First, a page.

So, I thought I had an uneasy truce with quantum mechanics but I read something today which made spotted combat flare up in my mind again. In solid state semiconductor free electrons certainly have spin, and in order to "annihilate" meeting a hole, it also must certainly also have a spin. All this is perfectly acceptable to me, it is just this idea of a quasiparticle that is in essence a vacuum, an absence, having something as tangible and measurable as spin sits uneasy with me - for some reason. And I know that it is likely me, not the mass of knowledge on QM that is to blame. I suspect I am clinging to a far too "visual" imagination, most things quantum seem to be unsuited for mental visualisation.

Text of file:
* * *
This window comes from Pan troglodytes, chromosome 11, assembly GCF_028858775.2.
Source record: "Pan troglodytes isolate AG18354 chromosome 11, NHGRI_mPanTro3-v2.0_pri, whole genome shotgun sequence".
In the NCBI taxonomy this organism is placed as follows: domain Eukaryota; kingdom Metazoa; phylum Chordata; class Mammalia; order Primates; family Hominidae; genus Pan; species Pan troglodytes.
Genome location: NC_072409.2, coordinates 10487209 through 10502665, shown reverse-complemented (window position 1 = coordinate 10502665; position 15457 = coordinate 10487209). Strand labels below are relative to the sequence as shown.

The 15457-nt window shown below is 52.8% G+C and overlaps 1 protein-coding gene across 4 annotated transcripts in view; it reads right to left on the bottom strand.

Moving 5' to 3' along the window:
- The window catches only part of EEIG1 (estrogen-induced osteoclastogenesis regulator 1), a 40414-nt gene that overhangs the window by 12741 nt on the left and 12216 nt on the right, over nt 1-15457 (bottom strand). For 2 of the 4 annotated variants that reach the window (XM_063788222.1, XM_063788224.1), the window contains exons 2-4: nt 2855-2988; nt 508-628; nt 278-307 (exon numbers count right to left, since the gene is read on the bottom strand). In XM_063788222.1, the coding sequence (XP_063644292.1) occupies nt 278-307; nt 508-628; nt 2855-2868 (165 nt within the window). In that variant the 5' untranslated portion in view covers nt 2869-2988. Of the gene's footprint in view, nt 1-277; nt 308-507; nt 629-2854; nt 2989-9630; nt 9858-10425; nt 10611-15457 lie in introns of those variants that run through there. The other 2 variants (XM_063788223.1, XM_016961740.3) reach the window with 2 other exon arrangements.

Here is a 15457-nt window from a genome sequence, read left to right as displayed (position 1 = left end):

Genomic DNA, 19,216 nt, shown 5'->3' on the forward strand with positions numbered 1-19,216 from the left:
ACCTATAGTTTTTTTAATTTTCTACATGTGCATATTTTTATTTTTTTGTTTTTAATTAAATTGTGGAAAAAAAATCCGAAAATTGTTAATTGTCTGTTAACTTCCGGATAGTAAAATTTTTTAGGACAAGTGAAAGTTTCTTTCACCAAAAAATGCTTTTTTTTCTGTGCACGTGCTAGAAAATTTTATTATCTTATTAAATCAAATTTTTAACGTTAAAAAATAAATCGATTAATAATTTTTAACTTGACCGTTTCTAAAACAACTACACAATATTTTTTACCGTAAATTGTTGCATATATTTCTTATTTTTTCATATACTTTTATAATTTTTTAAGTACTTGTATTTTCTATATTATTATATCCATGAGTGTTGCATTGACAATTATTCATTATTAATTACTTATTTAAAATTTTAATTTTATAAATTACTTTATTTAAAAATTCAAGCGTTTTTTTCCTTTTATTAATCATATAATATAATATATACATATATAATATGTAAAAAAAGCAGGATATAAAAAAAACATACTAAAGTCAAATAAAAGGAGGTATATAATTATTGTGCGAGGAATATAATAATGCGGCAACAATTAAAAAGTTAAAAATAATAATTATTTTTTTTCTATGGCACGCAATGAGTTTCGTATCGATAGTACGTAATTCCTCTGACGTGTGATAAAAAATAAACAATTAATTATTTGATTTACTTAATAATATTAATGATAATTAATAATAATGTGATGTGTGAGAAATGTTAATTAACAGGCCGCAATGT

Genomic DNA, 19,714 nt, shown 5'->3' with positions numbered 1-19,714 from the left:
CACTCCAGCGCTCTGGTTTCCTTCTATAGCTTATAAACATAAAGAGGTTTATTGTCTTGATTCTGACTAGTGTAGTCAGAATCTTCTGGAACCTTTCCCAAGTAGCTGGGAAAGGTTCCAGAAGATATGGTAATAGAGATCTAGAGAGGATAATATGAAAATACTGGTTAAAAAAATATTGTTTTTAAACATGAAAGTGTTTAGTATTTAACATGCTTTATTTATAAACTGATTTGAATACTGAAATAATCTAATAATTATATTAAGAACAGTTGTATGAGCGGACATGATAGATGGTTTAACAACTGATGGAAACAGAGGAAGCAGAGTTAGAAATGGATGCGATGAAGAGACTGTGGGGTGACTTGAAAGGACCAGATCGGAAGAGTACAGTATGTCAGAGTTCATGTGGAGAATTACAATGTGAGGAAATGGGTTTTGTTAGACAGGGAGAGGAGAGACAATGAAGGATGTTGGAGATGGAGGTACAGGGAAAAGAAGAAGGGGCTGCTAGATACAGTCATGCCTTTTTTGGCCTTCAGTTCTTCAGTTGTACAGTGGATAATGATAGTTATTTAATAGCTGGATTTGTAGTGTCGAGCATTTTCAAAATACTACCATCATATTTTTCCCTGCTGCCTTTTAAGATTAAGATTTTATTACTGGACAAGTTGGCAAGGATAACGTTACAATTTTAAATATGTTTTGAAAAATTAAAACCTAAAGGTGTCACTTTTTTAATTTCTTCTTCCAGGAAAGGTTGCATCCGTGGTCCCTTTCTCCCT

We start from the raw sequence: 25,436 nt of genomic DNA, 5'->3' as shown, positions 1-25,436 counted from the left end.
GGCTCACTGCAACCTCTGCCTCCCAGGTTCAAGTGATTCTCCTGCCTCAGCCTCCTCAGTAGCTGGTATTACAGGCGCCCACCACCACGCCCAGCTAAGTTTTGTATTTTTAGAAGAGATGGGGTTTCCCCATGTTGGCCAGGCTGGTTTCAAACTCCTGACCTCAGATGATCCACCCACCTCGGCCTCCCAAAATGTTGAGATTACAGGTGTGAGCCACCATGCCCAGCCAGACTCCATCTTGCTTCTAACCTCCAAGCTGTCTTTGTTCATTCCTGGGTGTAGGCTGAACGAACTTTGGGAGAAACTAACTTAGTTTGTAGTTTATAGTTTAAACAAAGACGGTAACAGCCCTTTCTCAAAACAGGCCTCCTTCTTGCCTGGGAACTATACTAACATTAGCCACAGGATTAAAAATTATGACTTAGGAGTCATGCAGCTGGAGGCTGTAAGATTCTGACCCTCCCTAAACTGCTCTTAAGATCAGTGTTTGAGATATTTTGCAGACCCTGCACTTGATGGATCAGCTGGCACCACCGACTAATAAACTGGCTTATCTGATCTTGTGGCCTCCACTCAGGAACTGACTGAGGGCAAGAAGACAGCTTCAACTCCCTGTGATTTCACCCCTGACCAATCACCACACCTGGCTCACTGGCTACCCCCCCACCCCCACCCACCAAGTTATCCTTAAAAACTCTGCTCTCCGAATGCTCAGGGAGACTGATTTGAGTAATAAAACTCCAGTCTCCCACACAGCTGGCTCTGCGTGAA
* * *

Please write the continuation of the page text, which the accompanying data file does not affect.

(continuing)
My question is basically - how does hole spin interact with the electron spin? Does it work similarly as between any pair of electrons?
I read that in an exciton there are exchange interactions between hole and electron - and they can be both singlet and triplet. I can understand this, if they both have spin - certainly the bound state can be both singlet and triplet. I can also understand exchange interactions between electron and electron - but hole and electron? How? Imagining a sea of electrons with aligned spin, a hole's spin is thus related to the entire sea. The hole is an empty state, and it's state is defined by the state of all electrons in the stea. So this interaction is it an exchange between a single electron and the entire sea? But it is a short range range interaction... This does not compute...
PS: As must be obvious, I am not really a physicist. I am just an intrigued chemist.